Ed Ruscha, Standard, Amarillo, Texas (detail), 1962, black-and-white photograph.
Katherine Silver’s translation of Dinner, by the Argentinian novelist César Aira, found its way to me earlier this week, and I’ve since raced through it. It’s a slender, wacky fun house of a novel—featuring peptide-craving cadavers and intricate wind-up toys, among other oddities—and yet it begins at the most ordinary of places: the dinner table. There our sixty-something-year-old bachelor (who still lives with his mom) sits, having surrendered to an evening of drab gossip with a friend. Soon, and without much warning, Aira tosses us into a zombie-infested town where the dead crawl out of their graves to suck the endorphins from the brains of the living, culminating in what he tenderly calls the “cerebral kiss.” Aira writes with imagination and pith; in an interview with Bomb magazine, he told María Moreno, “In my work everything is invented, and I can go on inventing indefinitely.” I hope he does. —Caitlin Youngquist
Ed Ruscha has always been enigmatic about his photographic work; he has called it a hobby, despite the fact that he has produced a number of photo books (now rare and highly prized), including the famous Twentysix Gasoline Stations, Various Small Fires, and Every Building on the Sunset Strip. Those books have even inspired a book of their own, the recent Various Small Books, which catalogues other artists’ riffs on and homages to Ruscha’s volumes. And now I’ve discovered a photo book about Ruscha’s photographs and photo books—the aptly titled Ed Ruscha, Photographer. Somewhere between wanting to be a cartoonist and a commercial artist and becoming a painter, Ruscha fit in a side interest in photography. The book features not only his hymns to repetition and the midcentury American landscape but also his very early snapshots (taken Europe in 1961) and his more recent photographs, which attest to his abiding interest in highway signage. There is also a smattering of color work—strange, often red-stained still lifes involving liquids and food. Think Marilyn Minter crossed with Takeshi Murata put through an Ed Ruscha filter. —Nicole Rudick
A still from The End of the Tour.
To my shock, I loved The End of the Tour. Jason Segel doesn’t look or sound much like David Foster Wallace—he pantomimes DFW’s complex sentences like castles in the air—but he has built a character who can speak Wallace’s words with depth and understanding. Donald Margulies’s screenplay transcends the crumminess of David Lipsky’s original profile by facing it head-on: Lipsky, as played by Jesse Eisenberg, is such a convincing putz, there were audible gasps in the movie theater when he rifled DFW’s medicine cabinet. (The real Lipsky has said this isn’t a film about journalistic exploitation, but Rebecca Mead is right—that’s partly what it is.) Along the way, Margulies and the director James Ponsoldt capture the excitement surrounding Infinite Jest when it appeared in 1996, at almost the last moment a book could actually appear in physical bookstores across the country and in physical, unignorable newspapers and magazines. Among other things, The End of the Tour is an elegy to print culture, when even a hack could get lost in a book and envy greatness on the page. —Lorin Stein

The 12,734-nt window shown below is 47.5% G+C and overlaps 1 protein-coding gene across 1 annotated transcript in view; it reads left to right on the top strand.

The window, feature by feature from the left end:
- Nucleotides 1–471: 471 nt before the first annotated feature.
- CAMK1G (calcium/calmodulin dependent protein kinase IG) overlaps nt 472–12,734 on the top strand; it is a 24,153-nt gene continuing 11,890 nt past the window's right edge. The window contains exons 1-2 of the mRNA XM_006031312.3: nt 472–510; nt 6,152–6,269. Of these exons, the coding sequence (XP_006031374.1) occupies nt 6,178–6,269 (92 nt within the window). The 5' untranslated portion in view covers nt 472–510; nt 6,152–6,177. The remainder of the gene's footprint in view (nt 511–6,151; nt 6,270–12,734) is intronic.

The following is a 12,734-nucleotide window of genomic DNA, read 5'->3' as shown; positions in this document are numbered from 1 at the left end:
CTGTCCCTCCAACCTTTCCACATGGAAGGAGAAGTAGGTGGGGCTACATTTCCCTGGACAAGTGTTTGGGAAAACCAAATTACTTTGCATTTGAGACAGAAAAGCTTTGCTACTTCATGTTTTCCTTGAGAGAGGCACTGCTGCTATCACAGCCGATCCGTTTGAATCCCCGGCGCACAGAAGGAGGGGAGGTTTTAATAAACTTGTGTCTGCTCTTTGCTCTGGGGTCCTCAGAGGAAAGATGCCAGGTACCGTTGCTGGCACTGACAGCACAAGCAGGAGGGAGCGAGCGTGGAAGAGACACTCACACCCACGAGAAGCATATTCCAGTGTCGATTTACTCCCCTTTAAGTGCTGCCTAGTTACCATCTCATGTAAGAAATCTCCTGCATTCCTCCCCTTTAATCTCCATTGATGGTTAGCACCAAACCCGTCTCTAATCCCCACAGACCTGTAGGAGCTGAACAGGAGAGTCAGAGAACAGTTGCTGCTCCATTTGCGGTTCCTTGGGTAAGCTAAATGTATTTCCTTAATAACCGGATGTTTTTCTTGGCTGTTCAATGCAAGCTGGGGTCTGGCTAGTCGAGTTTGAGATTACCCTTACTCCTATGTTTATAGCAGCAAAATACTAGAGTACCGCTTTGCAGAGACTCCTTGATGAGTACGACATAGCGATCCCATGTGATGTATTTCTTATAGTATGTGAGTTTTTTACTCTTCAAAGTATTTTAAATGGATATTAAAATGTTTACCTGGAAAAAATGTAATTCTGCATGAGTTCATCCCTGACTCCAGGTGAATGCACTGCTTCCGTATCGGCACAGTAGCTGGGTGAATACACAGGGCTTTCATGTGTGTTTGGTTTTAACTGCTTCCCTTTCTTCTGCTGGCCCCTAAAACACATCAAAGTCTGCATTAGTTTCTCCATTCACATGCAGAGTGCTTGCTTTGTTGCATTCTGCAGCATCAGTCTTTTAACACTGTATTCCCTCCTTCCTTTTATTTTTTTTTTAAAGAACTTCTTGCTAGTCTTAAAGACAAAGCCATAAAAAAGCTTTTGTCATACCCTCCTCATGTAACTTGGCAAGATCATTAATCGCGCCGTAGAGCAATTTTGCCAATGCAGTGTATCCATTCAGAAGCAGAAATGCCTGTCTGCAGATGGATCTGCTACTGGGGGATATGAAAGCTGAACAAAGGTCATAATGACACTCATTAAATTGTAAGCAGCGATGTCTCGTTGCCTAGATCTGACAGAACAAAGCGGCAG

While we’re on Wallace, anyone who admires his nonfiction should listen to Ruth Reichl on New Books in Food, where she discusses the editorial process behind “Consider the Lobster.” I’d known that the essay’s appearance in Gourmet had caused a kerfuffle—here was a discursive, sometimes strident meditation on bioethics smack in the middle of “the magazine of good living”—but I hadn’t known that the magazine lost advertisers over it; or that the title, a play on M. F. K. Fisher’s “Consider the Oyster,” was Gourmet’s idea, not Wallace’s; or that he disputed literally every edit along the way. In fact he’d resolved to pull the piece, Reichl says, until she reminded him of the audience he’d reach: “If you want the people who are cooking lobsters to read this piece, you will keep it in Gourmet.” She gives an interesting peek at the politics of magazines, for which every issue brokers a new truce between writers, readers, editors, and advertisers. —Dan Piepenbring
Reading Mario Benedetti’s Primavera con una esquina rota (1982), enthusiastically billed as a “great political novel,” I braced myself for what I imagined would be doggedly committed social realism: the book follows a family’s exile after the 1973 military coup in Uruguay. But I was pleasantly surprised—the book is formally experimental, philosophically subtle, and (above all) funny. In fact, a comment of Benedetti’s from 1953—that the eight hundred pages of Ulysses comprise not a novel but “a short story of monstrous proportions”—might well be applied to the forty-five fragments of Primavera. Brief and intense, each has the quality of a short story; there is something Joycean, too, about their ostentatious variety of narrative modes and perspectives, and the continual wordplay, which offers exile as a linguistic, as well as political, phenomenon. Delightfully weird, Primavera resists being confined by categories—in itself, perhaps, a political act. The book deserves an English translation. —Chloe Currens
Last / Next Article